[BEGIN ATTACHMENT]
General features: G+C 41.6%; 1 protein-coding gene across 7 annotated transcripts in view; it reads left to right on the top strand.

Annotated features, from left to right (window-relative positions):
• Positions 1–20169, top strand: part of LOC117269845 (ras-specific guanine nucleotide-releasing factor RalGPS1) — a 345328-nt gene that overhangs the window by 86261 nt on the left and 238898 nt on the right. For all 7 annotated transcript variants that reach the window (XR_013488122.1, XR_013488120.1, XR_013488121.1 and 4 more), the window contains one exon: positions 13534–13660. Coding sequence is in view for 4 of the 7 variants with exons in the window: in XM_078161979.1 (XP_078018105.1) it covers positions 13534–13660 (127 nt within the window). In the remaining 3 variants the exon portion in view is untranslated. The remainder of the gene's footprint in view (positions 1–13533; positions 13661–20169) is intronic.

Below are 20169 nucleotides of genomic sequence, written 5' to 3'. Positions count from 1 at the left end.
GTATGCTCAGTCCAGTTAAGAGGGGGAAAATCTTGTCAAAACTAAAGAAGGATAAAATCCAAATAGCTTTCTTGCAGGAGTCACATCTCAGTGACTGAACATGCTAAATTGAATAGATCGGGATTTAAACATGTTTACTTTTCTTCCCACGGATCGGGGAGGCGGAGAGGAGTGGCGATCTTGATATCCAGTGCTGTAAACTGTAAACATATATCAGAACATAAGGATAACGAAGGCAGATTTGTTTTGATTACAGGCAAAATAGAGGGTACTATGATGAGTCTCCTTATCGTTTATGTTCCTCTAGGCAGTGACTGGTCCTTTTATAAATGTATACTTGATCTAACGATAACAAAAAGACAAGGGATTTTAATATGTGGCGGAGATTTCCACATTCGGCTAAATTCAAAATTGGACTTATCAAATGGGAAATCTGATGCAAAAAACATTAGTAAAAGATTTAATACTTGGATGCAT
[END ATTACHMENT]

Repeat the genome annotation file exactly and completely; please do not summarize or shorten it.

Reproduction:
General features: G+C 41.6%; 1 protein-coding gene across 7 annotated transcripts in view; it reads left to right on the top strand.

Annotated features, from left to right (window-relative positions):
• Positions 1–20169, top strand: part of LOC117269845 (ras-specific guanine nucleotide-releasing factor RalGPS1) — a 345328-nt gene that overhangs the window by 86261 nt on the left and 238898 nt on the right. For all 7 annotated transcript variants that reach the window (XR_013488122.1, XR_013488120.1, XR_013488121.1 and 4 more), the window contains one exon: positions 13534–13660. Coding sequence is in view for 4 of the 7 variants with exons in the window: in XM_078161979.1 (XP_078018105.1) it covers positions 13534–13660 (127 nt within the window). In the remaining 3 variants the exon portion in view is untranslated. The remainder of the gene's footprint in view (positions 1–13533; positions 13661–20169) is intronic.

Below are 20169 nucleotides of genomic sequence, written 5' to 3'. Positions count from 1 at the left end.
GTATGCTCAGTCCAGTTAAGAGGGGGAAAATCTTGTCAAAACTAAAGAAGGATAAAATCCAAATAGCTTTCTTGCAGGAGTCACATCTCAGTGACTGAACATGCTAAATTGAATAGATCGGGATTTAAACATGTTTACTTTTCTTCCCACGGATCGGGGAGGCGGAGAGGAGTGGCGATCTTGATATCCAGTGCTGTAAACTGTAAACATATATCAGAACATAAGGATAACGAAGGCAGATTTGTTTTGATTACAGGCAAAATAGAGGGTACTATGATGAGTCTCCTTATCGTTTATGTTCCTCTAGGCAGTGACTGGTCCTTTTATAAATGTATACTTGATCTAACGATAACAAAAAGACAAGGGATTTTAATATGTGGCGGAGATTTCCACATTCGGCTAAATTCAAAATTGGACTTATCAAATGGGAAATCTGATGCAAAAAACATTAGTAAAAGATTTAATACTTGGATGCAT